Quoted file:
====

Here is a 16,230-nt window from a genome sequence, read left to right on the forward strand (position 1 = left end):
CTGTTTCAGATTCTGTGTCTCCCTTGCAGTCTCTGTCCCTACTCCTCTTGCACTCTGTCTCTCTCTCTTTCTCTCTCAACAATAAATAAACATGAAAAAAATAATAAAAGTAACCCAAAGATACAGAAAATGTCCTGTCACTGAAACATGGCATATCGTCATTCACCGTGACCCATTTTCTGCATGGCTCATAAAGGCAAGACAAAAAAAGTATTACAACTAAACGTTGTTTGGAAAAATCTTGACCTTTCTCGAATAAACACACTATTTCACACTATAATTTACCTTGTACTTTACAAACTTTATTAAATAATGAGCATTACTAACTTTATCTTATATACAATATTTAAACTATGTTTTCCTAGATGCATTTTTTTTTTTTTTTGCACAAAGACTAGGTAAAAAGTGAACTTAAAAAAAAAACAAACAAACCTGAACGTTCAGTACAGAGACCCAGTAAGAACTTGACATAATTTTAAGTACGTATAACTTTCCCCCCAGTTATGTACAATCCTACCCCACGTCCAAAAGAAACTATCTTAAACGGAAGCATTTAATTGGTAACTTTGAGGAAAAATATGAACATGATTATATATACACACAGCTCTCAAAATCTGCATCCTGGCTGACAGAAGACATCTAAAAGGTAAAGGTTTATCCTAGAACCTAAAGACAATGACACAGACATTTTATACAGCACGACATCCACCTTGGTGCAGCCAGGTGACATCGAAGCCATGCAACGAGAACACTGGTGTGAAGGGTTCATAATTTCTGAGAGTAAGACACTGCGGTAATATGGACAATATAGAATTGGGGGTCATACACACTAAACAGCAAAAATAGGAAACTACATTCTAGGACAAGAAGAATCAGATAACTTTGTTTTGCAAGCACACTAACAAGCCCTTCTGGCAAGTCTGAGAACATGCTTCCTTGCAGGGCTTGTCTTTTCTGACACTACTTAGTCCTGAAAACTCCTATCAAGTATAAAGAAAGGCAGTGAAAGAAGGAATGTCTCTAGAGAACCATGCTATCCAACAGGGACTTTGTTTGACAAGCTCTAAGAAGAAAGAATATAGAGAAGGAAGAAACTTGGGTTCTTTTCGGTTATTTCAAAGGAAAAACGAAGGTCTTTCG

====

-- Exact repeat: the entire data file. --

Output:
Here is a 16,230-nt window from a genome sequence, read left to right on the forward strand (position 1 = left end):
CTGTTTCAGATTCTGTGTCTCCCTTGCAGTCTCTGTCCCTACTCCTCTTGCACTCTGTCTCTCTCTCTTTCTCTCTCAACAATAAATAAACATGAAAAAAATAATAAAAGTAACCCAAAGATACAGAAAATGTCCTGTCACTGAAACATGGCATATCGTCATTCACCGTGACCCATTTTCTGCATGGCTCATAAAGGCAAGACAAAAAAAGTATTACAACTAAACGTTGTTTGGAAAAATCTTGACCTTTCTCGAATAAACACACTATTTCACACTATAATTTACCTTGTACTTTACAAACTTTATTAAATAATGAGCATTACTAACTTTATCTTATATACAATATTTAAACTATGTTTTCCTAGATGCATTTTTTTTTTTTTTTGCACAAAGACTAGGTAAAAAGTGAACTTAAAAAAAAAACAAACAAACCTGAACGTTCAGTACAGAGACCCAGTAAGAACTTGACATAATTTTAAGTACGTATAACTTTCCCCCCAGTTATGTACAATCCTACCCCACGTCCAAAAGAAACTATCTTAAACGGAAGCATTTAATTGGTAACTTTGAGGAAAAATATGAACATGATTATATATACACACAGCTCTCAAAATCTGCATCCTGGCTGACAGAAGACATCTAAAAGGTAAAGGTTTATCCTAGAACCTAAAGACAATGACACAGACATTTTATACAGCACGACATCCACCTTGGTGCAGCCAGGTGACATCGAAGCCATGCAACGAGAACACTGGTGTGAAGGGTTCATAATTTCTGAGAGTAAGACACTGCGGTAATATGGACAATATAGAATTGGGGGTCATACACACTAAACAGCAAAAATAGGAAACTACATTCTAGGACAAGAAGAATCAGATAACTTTGTTTTGCAAGCACACTAACAAGCCCTTCTGGCAAGTCTGAGAACATGCTTCCTTGCAGGGCTTGTCTTTTCTGACACTACTTAGTCCTGAAAACTCCTATCAAGTATAAAGAAAGGCAGTGAAAGAAGGAATGTCTCTAGAGAACCATGCTATCCAACAGGGACTTTGTTTGACAAGCTCTAAGAAGAAAGAATATAGAGAAGGAAGAAACTTGGGTTCTTTTCGGTTATTTCAAAGGAAAAACGAAGGTCTTTCG